Since 2003, the internet home of "the old neighborhood" - Stratton Park , Bronx NY  




John Archer was one of the early settlers of the Town of Westchester, who later purchased the Manor of Fordham. This street was once part of Mapes Farm, which was auctioned off to become Park Versailles. It is said that the auctioneer, John S. Mapes named this avenue after his mother whose maiden name was Archer. There is an Archer/Mapes/Hunt family plot in Woodlawn Cemetery. This Stratton Park street was also listed as Archer Place on an old map.


Named for a Dr. Wooster Beach who was a landowner on Clason Point in Civil War times. His estate measured 35 acres and stayed in the family until around 1922 when a descendant named Cox sold out. This street was also called Clason Point Road.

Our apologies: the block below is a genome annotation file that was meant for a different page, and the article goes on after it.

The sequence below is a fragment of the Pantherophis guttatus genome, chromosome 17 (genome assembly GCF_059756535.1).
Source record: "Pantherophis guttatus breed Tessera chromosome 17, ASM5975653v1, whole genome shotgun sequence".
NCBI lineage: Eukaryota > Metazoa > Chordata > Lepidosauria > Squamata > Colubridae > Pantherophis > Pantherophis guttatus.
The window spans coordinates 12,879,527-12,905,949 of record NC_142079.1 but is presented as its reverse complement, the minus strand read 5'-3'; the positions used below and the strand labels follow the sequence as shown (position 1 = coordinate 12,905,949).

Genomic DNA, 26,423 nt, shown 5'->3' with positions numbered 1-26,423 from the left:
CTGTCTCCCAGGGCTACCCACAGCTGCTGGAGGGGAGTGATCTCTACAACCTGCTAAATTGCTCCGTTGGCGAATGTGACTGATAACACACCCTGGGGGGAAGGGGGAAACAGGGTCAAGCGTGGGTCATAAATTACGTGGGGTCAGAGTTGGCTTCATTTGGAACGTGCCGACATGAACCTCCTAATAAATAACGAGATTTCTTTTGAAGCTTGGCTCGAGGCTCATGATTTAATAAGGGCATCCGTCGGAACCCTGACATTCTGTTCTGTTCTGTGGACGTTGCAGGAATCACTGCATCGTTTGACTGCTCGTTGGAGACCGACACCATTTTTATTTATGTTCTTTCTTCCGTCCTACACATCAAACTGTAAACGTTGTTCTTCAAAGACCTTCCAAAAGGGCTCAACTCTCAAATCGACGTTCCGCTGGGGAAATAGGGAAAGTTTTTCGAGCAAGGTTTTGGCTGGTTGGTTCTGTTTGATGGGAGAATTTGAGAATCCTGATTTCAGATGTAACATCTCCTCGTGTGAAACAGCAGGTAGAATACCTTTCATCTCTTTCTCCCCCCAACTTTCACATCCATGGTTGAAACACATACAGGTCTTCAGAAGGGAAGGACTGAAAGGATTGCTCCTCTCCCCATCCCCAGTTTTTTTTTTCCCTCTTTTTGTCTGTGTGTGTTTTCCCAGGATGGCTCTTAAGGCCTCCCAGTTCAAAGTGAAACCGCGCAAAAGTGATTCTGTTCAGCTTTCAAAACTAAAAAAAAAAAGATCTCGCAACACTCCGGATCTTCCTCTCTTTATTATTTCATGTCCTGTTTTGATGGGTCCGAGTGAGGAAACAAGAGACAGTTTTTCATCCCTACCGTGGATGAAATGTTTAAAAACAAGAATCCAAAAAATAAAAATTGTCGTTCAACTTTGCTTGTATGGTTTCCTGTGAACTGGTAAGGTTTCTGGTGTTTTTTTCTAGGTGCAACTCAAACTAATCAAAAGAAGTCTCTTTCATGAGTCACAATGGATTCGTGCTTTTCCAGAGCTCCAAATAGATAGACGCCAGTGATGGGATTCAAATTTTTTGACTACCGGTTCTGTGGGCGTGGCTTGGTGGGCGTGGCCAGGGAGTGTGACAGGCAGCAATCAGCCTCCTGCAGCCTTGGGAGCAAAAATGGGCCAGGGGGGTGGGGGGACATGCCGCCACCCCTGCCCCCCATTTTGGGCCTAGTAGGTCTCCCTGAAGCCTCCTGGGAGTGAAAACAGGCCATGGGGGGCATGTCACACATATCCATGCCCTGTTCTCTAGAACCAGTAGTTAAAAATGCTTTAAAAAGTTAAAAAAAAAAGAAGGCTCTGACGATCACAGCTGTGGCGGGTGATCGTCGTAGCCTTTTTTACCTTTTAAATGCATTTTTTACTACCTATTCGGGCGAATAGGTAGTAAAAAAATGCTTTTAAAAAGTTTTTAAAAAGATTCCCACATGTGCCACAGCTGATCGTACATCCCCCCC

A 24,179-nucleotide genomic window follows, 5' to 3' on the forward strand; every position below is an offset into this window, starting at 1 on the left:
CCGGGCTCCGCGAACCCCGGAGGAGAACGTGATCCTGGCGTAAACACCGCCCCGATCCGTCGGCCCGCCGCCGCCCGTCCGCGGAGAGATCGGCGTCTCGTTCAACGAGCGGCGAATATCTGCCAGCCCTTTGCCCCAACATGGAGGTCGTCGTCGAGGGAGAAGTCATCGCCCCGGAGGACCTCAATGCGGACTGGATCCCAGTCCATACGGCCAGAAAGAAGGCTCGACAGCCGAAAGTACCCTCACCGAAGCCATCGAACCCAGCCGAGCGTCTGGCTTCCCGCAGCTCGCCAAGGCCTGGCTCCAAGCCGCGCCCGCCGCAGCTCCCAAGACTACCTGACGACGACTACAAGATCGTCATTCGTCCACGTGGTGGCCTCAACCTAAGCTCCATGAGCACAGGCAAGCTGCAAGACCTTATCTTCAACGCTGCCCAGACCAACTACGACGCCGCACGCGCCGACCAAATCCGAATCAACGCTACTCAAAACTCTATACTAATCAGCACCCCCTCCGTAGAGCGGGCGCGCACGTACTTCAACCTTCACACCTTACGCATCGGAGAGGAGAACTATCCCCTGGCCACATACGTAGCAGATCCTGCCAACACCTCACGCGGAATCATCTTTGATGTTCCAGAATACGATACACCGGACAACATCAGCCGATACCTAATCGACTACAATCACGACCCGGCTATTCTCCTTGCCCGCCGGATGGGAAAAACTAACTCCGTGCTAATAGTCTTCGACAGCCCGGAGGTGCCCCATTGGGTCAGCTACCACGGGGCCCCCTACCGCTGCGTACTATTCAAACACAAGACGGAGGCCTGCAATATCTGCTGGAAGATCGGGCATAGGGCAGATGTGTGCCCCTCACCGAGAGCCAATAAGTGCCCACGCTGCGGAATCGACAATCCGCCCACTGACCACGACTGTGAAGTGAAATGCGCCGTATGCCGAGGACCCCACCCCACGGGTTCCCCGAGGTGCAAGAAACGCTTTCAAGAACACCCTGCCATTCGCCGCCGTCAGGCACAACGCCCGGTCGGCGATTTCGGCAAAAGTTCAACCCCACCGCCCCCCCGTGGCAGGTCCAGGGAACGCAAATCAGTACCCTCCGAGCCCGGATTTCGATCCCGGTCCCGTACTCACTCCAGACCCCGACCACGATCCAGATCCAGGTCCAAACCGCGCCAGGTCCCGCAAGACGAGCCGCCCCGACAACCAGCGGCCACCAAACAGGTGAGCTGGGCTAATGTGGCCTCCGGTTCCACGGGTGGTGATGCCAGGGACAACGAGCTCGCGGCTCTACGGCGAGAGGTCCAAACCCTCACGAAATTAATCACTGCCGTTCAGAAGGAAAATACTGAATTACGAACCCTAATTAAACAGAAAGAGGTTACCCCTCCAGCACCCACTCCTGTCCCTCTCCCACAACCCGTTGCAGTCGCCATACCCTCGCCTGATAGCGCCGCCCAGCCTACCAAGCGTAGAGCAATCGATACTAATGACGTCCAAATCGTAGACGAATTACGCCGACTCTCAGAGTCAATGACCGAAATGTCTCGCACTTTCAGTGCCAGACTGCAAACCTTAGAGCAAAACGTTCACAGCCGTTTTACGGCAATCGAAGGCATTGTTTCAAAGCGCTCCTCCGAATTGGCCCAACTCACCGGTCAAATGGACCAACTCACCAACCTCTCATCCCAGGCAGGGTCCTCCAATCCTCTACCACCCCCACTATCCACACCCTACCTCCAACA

Noted Bronx Historian John McNamara theorizes that this street may be connected to nearby avenues Stratford and Virginia. Stratford is a town in the Commonwealth of Virginia, and might have to do with the birthplace of the surveyor, or one of the early landlords.


This street was once part of the extensive Underhill lands of the 1600’s. Around Revolutionary times a Lewis Guerlain purchased 174 acres from Nathan Underhill. He built an attractive chateau on the property. He sold out to a Richard Fowler in 1805.


This street is the shortest in Stratton Park as it stretches one block. The Guion name is connected with many Revolutionary War and Colonial era events in the Old Town of Westchester. The Guions were originally French Huguenots from New Rochelle. An old map lists this street as TACOMA STREET.